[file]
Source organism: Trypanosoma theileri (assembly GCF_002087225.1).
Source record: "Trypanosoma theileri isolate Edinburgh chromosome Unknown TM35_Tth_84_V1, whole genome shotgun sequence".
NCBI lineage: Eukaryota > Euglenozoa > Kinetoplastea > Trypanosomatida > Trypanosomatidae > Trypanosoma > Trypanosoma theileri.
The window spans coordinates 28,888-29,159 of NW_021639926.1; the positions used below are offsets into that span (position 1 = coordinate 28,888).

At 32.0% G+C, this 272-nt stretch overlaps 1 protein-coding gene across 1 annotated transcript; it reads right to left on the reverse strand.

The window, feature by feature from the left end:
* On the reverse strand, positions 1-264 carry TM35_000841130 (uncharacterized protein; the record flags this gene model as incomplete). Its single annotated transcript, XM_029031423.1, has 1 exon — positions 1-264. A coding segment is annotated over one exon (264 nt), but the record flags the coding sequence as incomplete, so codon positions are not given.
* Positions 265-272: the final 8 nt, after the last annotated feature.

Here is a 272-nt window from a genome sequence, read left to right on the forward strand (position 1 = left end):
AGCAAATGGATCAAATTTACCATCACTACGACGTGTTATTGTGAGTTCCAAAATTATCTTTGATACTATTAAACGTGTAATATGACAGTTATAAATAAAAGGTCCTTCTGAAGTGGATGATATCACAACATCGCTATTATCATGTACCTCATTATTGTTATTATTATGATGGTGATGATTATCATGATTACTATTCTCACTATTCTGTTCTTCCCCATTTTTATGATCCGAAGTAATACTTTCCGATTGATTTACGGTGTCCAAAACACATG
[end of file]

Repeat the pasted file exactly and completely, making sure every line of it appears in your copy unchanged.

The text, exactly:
Source organism: Trypanosoma theileri (assembly GCF_002087225.1).
Source record: "Trypanosoma theileri isolate Edinburgh chromosome Unknown TM35_Tth_84_V1, whole genome shotgun sequence".
NCBI lineage: Eukaryota > Euglenozoa > Kinetoplastea > Trypanosomatida > Trypanosomatidae > Trypanosoma > Trypanosoma theileri.
The window spans coordinates 28,888-29,159 of NW_021639926.1; the positions used below are offsets into that span (position 1 = coordinate 28,888).

At 32.0% G+C, this 272-nt stretch overlaps 1 protein-coding gene across 1 annotated transcript; it reads right to left on the reverse strand.

The window, feature by feature from the left end:
* On the reverse strand, positions 1-264 carry TM35_000841130 (uncharacterized protein; the record flags this gene model as incomplete). Its single annotated transcript, XM_029031423.1, has 1 exon — positions 1-264. A coding segment is annotated over one exon (264 nt), but the record flags the coding sequence as incomplete, so codon positions are not given.
* Positions 265-272: the final 8 nt, after the last annotated feature.

Here is a 272-nt window from a genome sequence, read left to right on the forward strand (position 1 = left end):
AGCAAATGGATCAAATTTACCATCACTACGACGTGTTATTGTGAGTTCCAAAATTATCTTTGATACTATTAAACGTGTAATATGACAGTTATAAATAAAAGGTCCTTCTGAAGTGGATGATATCACAACATCGCTATTATCATGTACCTCATTATTGTTATTATTATGATGGTGATGATTATCATGATTACTATTCTCACTATTCTGTTCTTCCCCATTTTTATGATCCGAAGTAATACTTTCCGATTGATTTACGGTGTCCAAAACACATG